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Second-hand stores are dying after the end of the economic crisis

By hollisterclothingoutlet 04/11/2022 524 Views

Two in 10 second-hand retailers are at high risk of default

The new vintage: use and consumption manual

The second-hand market lived its golden age during the crisis years, at the same time that the Spanish economy was faltering. So much so, that between 2008 and 2011 secondhand managed to increase its average turnover by 60%. The key to your success? Allowing the consumer to buy used parts at prices well below traditional stores and get rid of what they did not want or need in exchange for a pinch.

The rise of these stores was caused by the lack of purchasing power of households, which found an alternative to the traditional market where prices were higher, based on the results of the analysis The second hand does not work in Spain prepared by Iberinform, Credit and Surety subsidiary. In addition, this type of premises became temples of vintage, a style that especially attracted millennial consumers.

Yet even that appeal hasn't saved them from decline once economic bonanza has returned to households. Average billing has been declining until it returned to pre-crisis levels and the situation in many of them has meant that two out of 10 retail businesses are at high risk of non-payment.

Threats are becoming more serious

The economic recovery has alienated some buyers from this type of business and to this is added the price war to which the textile sector was subjected during the years of crisis. The Primark effect, which opened its first store in Spain two years ago, gave the last straw with its low prices; now consumers can buy low cost clothing even in supermarkets. Lidl, for example, sells fashion in its stores. This has meant that customers no longer have to resort to second-hand stores, as they can find new products at low prices.

Thrift stores are dying after the end of the economic crisis

Also, the liberalization of sales in 2012 has allowed chains to decide when they make their discounts, while before these periods were limited to the traditional winter and summer sales. Now, thanks to these so-called "off-season sales" there are products on sale practically all year round. The Black Friday phenomenon, the massive day of discounts that is celebrated in the month of November and that arrived in Spain five years ago to stay, has also brought forward the Christmas campaign. Now you can buy earlier and cheaper, you no longer have to wait for the February sales.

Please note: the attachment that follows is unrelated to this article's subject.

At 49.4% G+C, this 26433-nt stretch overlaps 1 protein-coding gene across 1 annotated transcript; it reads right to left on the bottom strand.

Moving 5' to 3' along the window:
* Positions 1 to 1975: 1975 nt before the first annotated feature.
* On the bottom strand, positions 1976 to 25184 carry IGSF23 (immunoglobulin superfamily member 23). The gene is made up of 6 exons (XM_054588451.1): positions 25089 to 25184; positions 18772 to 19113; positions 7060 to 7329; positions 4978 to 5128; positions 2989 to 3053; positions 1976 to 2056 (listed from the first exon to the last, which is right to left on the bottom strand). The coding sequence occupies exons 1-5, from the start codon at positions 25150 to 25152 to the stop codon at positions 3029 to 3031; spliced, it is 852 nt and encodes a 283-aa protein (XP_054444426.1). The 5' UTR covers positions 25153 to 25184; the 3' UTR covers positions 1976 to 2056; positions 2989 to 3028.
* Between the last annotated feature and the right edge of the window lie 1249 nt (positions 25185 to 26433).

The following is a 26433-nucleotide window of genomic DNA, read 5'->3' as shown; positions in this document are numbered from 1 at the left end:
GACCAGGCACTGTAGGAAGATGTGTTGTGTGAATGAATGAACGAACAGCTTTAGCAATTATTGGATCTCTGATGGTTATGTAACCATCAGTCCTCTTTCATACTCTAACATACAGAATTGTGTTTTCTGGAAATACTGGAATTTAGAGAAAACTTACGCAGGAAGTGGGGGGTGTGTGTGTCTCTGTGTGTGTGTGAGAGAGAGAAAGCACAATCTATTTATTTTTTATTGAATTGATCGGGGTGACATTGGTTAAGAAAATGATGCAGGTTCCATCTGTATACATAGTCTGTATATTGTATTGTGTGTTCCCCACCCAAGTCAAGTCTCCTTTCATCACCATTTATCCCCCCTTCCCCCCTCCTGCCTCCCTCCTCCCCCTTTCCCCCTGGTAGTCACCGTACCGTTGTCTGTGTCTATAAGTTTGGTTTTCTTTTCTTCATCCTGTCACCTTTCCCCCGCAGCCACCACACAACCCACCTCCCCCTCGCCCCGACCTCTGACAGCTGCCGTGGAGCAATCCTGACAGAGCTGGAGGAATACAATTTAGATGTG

As a final blow, second-hand online stores such as Vibbo, Poshmark or ThredUp have appeared. The latter sells a total of 359 clothing brands. This business model monopolizes the advantages of online companies, such as a business open 24 hours a day, without geographical limitations, with a greater capacity to study its customers and with a progressive replacement of intermediaries in this market.

Thus, barely 2% of these businesses have reached the size of a medium-sized company and the percentage of large companies is irrelevant. If we analyze the phenomenon by region, 23% of the sector is concentrated in Catalonia, followed by Madrid (19%), Andalusia (15%) and the Valencian Community (12%). Nearly 80% of the sector is made up of micro-enterprises and an additional 18% of small companies.

The environment is also suffering from this crisis

Only buying and selling second-hand fashion at Vibbo saved more than 22,500 tons of CO2. This is an example of what buying and selling used clothing means for the environment, which is affected by the loss of interest of many Spaniards towards these products.

"This huge figure is equivalent to eliminating all the emissions produced by 930,000 Spaniards in a single month, eliminating all traffic in Madrid for 3.9 months or producing 2.8 million sofas," they say from Vibbo.

An opportunity

This scenario contrasts radically with countries like the United States, where second-hand fashion transactions move around 16.2 billion euros a year. This market, which has a large consumption among young people, will reach 33,000 million in turnover in 2022, according to a report issued by the ThredUp platform. However, the trend is moving towards a consumer who is looking for high-quality products: 66% of buyers turn to these stores to buy brand-name products, and they increasingly enjoy more traditional luxury consumers -13% of the market It is moved by millionaire people, according to the document.

And the fact is that luxury does not have an expiration date. During the economic recession, this sector lived with much more relief than other economic groups. So much so that this type of brand increased its value by 72% in the last 12 years, according to the BrandZ index, prepared by Kantar Millward Brown and WPP. In this line, consumers continue to see a great opportunity to get quality and prestige items for a price that is, at least, more affordable.

At the same time, there are articles that are practically impossible to find by other means. This is the case with clothing from previous decades, such as jackets from the sixties or hats from the fifties.

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